It took nine months, but the Commonwealth learned yesterday that Gov. Tom Wolf relented from previous remarks and said he would not veto the most recent state budget.

The new budget will go into effect on Sunday.

A number of local legislators who represent Clearfield County, along with other groups, spoke out after the budget announcement was made Wednesday.

Senate President Pro Tempore Joe Scarnati (R-Brockway) was one of the first to issue a statement.

“Gov. Wolf’s decision (Wednesday) to allow House Bill 1801 to become law will actually move our Commonwealth forward. After over nine months of Governor Wolf continually refusing to sign the complete budgets presented to him by the General Assembly — he has finally ended the crisis he created,” Scarnati said.

“Senate Republican Leaders and Gov. Wolf have very different philosophies of how to govern. While the governor looks at raising taxes as the first course of action to close the budget deficit, we look at reforms as a first course of action. Before asking for more of our constituents’ hard-earned dollars, we should be sure that government is doing all that we can to operate efficiently,” Scarnati continued.

“Today’s completion of the 2015-16 budget is a victory for Pennsylvania taxpayers and families. Because of the budget passed by the Senate and House of Representatives, schools, hospitals, and the many vital programs that depend on state funding will finally receive what they need. Being a leader is about bringing people together. As we now look towards completing a budget for 2016-17, we hope to see more leadership and not partisan politics from the governor.”

U.S. Rep. Glenn ‘GT’ Thompson (R-Bellefonte) expressed relief that the 267-day budget impasse will soon come to an end. Federally-appropriated funding will also be released for Penn State Extension, which faced the possibility of 1,100 layoffs as soon as May 1.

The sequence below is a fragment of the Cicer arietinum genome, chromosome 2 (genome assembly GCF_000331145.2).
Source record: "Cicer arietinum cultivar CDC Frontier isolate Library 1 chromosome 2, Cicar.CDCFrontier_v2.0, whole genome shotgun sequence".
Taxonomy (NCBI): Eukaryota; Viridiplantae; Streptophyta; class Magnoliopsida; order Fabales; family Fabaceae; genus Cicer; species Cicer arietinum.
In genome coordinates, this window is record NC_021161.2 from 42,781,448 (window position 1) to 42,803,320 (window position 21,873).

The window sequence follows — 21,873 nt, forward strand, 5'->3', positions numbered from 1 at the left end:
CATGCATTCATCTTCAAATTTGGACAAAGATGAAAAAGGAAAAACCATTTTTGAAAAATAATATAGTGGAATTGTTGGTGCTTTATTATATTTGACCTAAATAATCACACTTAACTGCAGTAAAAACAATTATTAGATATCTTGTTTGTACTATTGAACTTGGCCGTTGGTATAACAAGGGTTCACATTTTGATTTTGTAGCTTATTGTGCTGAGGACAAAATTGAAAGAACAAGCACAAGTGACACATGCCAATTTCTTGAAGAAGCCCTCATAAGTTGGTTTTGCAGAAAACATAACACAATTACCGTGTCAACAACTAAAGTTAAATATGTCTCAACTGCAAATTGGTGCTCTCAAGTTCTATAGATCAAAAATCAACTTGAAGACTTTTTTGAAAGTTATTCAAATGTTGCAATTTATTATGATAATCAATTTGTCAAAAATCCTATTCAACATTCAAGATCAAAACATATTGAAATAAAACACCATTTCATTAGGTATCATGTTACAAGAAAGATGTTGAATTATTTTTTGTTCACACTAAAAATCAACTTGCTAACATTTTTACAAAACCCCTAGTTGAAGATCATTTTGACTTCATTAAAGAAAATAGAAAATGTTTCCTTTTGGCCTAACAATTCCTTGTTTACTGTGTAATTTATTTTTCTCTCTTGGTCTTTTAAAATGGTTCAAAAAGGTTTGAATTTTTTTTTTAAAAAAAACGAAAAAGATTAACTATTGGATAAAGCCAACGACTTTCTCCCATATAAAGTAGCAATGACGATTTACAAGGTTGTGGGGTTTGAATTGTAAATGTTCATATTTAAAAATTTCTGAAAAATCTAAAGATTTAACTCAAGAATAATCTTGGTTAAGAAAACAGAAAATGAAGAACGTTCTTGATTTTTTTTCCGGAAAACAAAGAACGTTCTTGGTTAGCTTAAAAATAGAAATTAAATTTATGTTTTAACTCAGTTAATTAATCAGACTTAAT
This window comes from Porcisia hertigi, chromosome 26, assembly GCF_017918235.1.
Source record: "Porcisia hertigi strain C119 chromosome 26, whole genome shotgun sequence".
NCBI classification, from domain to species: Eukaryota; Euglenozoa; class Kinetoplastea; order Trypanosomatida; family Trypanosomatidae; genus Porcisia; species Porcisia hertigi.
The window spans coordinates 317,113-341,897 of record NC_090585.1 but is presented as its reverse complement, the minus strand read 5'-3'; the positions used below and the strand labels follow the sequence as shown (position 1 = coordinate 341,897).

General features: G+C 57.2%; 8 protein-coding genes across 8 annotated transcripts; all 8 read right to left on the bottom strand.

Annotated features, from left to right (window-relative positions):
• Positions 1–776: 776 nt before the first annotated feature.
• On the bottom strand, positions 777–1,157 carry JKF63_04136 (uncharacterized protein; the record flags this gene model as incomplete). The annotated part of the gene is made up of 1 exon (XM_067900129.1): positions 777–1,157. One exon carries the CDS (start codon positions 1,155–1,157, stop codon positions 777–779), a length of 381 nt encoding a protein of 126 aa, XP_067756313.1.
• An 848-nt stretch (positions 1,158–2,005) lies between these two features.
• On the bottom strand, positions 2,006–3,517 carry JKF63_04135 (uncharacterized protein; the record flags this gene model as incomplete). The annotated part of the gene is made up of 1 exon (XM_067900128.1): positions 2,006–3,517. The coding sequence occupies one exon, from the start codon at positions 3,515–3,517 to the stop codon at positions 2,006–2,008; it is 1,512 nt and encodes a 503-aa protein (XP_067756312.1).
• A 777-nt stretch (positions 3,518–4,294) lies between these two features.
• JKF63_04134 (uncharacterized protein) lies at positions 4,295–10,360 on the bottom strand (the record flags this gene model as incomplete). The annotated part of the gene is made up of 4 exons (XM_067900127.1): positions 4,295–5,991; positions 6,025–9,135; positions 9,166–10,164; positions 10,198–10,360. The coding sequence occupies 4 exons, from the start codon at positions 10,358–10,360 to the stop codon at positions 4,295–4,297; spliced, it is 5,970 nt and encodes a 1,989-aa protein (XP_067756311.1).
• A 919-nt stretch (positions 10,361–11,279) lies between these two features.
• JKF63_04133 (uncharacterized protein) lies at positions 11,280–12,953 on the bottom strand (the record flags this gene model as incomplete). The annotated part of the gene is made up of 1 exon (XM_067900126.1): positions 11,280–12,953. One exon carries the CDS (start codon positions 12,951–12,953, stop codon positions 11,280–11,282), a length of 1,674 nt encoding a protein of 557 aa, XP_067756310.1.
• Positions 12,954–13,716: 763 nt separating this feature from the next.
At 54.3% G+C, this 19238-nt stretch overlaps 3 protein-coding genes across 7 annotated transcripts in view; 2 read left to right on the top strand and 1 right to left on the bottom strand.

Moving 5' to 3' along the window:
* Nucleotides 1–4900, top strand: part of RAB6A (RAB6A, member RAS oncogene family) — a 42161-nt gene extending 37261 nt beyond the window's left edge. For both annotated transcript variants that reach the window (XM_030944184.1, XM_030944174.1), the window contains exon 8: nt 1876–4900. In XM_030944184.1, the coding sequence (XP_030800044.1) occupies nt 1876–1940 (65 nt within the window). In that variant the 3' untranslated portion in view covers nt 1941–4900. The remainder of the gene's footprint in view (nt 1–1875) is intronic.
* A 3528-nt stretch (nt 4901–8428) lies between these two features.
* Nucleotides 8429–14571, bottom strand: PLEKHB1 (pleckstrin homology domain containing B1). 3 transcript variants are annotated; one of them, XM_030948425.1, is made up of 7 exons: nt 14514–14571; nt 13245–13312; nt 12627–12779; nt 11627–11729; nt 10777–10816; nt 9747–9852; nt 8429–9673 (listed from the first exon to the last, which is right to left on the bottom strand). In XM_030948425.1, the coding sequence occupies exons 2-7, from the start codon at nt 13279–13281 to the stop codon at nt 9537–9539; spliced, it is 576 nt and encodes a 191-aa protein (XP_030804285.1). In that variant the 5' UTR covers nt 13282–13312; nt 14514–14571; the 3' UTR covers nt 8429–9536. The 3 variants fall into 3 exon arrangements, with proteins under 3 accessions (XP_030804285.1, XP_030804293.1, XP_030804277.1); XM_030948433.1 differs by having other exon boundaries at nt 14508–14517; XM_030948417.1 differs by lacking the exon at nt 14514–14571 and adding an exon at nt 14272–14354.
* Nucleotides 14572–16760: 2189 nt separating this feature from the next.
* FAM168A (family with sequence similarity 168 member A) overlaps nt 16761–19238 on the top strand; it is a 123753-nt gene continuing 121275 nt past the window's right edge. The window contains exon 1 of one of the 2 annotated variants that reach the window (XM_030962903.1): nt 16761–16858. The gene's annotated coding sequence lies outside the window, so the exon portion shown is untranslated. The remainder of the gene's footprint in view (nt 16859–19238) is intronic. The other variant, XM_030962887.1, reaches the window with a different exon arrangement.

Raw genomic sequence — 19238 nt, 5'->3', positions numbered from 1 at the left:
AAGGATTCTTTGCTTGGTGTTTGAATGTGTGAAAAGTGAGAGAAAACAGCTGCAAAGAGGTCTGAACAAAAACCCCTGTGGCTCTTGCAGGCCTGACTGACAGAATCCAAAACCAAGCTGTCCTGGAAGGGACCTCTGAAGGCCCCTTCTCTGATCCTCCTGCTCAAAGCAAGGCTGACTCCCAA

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“While it is a relief the budget crisis will come to an end, I remain disappointed that children in schools across the state, members of our agricultural industry and those who depend on our state’s nonprofit agencies were held hostage throughout this budget process,” Thompson said in a prepared statement.

“It is my hope that the governor understands that funds appropriated by the federal government are not pawns to be used for political leverage — and that with talks underway on next fiscal year’s budget, that this crisis is avoided in the future.”

The Pennsylvania Farm Bureau said it was thrilled to learn that the 1,100 jobs at Penn State Extension would be saved.

“Pennsylvania Farm Bureau is thrilled that state funding will soon be available for critical agriculture programs, including more than $50 million to avoid the anticipated shutdown of Agriculture Research facilities and Cooperative Extension offices across the Commonwealth.

“Governor Tom Wolf’s decision not to veto House Bill 1801 effectively completes the 2015-16 state budget, which will automatically go into effect without the Governor’s signature.

“The influx of state money will save vital agriculture research and extension programs administered by Penn State University, which are so critical to farmers, the public and the state’s economy,” said PFB President Rick Ebert. “In addition, it saves more than 1,100 jobs at Penn State and ensures that Pennsylvania does not become the first state in the nation to achieve the dubious honor of losing its Land Grant University.”

The new budget also provides $1.1 million for Agriculture Excellence programs, more than $1.5 million for Agriculture Research conducted by the Pennsylvania Department of Agriculture, $250,000 for Agriculture Exports, and $177,000 each for the Dairy Show and Livestock Show. Meanwhile, the Animal Health Commission will receive $5.35 million, the Veterinary Lab System will get $5.3 million and Pennsylvania Fairs will acquire $4 million through the Racehorse Development Fund.

“With the planting season right around the corner and the possible risk of new pests, diseases, avian influenza or countless other issues that challenge agriculture, farmers and the public need assurances that vital services and personnel will be on the job to identify, contain or negate those problems. The funding included in the new state budget should provide those assurance for agriculture,” concluded Ebert.

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